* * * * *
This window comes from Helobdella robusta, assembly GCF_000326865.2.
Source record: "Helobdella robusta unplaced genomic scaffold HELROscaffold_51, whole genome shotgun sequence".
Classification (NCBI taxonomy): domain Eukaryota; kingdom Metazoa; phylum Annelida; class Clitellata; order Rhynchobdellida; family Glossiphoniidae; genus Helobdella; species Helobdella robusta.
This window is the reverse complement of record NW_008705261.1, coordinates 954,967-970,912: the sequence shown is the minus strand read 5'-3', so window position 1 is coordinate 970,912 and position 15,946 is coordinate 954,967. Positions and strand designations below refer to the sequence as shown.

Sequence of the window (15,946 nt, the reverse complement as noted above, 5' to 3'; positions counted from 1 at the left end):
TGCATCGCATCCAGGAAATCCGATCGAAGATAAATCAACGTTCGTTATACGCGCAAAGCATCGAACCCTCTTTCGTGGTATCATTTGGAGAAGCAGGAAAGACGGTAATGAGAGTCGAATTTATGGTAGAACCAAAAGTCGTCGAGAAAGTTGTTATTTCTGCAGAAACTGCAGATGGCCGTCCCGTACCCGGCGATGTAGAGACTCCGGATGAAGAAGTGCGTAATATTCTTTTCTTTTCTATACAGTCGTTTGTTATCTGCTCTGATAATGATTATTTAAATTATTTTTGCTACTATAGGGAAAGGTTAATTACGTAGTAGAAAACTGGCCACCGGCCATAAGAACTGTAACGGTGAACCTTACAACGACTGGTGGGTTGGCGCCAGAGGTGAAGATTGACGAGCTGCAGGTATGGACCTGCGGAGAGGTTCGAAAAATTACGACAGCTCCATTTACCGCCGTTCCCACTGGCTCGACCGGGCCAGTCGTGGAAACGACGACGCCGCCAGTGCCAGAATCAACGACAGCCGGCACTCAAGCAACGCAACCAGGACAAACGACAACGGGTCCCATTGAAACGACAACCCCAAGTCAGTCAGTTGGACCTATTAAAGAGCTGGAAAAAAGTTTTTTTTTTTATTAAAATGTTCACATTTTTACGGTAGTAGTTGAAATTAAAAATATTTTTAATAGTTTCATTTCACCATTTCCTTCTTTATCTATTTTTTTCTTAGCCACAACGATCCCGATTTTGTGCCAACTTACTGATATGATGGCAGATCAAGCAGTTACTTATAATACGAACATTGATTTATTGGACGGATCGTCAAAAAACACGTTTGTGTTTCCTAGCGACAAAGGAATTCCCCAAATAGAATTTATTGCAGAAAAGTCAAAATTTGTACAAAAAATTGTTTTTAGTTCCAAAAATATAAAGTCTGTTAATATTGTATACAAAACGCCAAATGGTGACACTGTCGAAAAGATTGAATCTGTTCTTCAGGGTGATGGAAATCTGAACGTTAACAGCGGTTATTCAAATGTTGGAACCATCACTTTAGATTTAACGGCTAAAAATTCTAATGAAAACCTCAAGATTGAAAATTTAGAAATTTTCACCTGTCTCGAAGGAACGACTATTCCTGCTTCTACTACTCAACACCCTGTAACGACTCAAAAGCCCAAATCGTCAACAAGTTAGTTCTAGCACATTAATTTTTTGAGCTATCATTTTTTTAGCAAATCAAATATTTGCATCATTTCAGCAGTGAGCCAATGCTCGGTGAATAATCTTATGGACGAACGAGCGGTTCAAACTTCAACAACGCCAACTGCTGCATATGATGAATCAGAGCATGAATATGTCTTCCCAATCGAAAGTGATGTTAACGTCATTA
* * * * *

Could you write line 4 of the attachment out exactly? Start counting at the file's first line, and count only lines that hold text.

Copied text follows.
This window is the reverse complement of record NW_008705261.1, coordinates 954,967-970,912: the sequence shown is the minus strand read 5'-3', so window position 1 is coordinate 970,912 and position 15,946 is coordinate 954,967. Positions and strand designations below refer to the sequence as shown.